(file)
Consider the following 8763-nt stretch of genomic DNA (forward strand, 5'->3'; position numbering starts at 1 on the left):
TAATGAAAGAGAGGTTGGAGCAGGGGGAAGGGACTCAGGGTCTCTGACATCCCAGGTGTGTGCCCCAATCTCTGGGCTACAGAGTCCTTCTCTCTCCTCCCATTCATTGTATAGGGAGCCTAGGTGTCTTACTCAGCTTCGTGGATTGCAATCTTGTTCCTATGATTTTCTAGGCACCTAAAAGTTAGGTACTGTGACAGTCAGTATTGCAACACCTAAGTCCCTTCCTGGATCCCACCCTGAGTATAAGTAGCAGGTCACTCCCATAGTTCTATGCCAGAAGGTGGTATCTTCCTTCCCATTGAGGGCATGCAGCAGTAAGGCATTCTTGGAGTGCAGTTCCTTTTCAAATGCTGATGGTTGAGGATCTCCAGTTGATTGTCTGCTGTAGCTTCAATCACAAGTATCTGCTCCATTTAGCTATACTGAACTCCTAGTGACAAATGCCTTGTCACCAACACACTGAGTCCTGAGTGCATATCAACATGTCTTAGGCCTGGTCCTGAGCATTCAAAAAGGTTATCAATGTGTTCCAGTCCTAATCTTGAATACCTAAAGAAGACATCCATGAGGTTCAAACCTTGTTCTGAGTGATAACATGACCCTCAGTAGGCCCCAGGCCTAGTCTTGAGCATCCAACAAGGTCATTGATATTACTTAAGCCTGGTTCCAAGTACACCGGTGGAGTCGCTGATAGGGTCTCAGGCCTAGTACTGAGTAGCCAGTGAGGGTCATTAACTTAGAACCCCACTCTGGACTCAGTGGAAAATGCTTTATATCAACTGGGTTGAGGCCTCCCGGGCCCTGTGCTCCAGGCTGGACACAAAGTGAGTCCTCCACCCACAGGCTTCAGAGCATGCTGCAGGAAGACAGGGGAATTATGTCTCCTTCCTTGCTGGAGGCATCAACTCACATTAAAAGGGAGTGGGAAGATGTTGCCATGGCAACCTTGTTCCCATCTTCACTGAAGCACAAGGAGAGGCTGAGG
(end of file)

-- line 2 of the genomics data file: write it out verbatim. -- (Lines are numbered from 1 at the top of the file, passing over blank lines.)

TAATGAAAGAGAGGTTGGAGCAGGGGGAAGGGACTCAGGGTCTCTGACATCCCAGGTGTGTGCCCCAATCTCTGGGCTACAGAGTCCTTCTCTCTCCTCCCATTCATTGTATAGGGAGCCTAGGTGTCTTACTCAGCTTCGTGGATTGCAATCTTGTTCCTATGATTTTCTAGGCACCTAAAAGTTAGGTACTGTGACAGTCAGTATTGCAACACCTAAGTCCCTTCCTGGATCCCACCCTGAGTATAAGTAGCAGGTCACTCCCATAGTTCTATGCCAGAAGGTGGTATCTTCCTTCCCATTGAGGGCATGCAGCAGTAAGGCATTCTTGGAGTGCAGTTCCTTTTCAAATGCTGATGGTTGAGGATCTCCAGTTGATTGTCTGCTGTAGCTTCAATCACAAGTATCTGCTCCATTTAGCTATACTGAACTCCTAGTGACAAATGCCTTGTCACCAACACACTGAGTCCTGAGTGCATATCAACATGTCTTAGGCCTGGTCCTGAGCATTCAAAAAGGTTATCAATGTGTTCCAGTCCTAATCTTGAATACCTAAAGAAGACATCCATGAGGTTCAAACCTTGTTCTGAGTGATAACATGACCCTCAGTAGGCCCCAGGCCTAGTCTTGAGCATCCAACAAGGTCATTGATATTACTTAAGCCTGGTTCCAAGTACACCGGTGGAGTCGCTGATAGGGTCTCAGGCCTAGTACTGAGTAGCCAGTGAGGGTCATTAACTTAGAACCCCACTCTGGACTCAGTGGAAAATGCTTTATATCAACTGGGTTGAGGCCTCCCGGGCCCTGTGCTCCAGGCTGGACACAAAGTGAGTCCTCCACCCACAGGCTTCAGAGCATGCTGCAGGAAGACAGGGGAATTATGTCTCCTTCCTTGCTGGAGGCATCAACTCACATTAAAAGGGAGTGGGAAGATGTTGCCATGGCAACCTTGTTCCCATCTTCACTGAAGCACAAGGAGAGGCTGAGG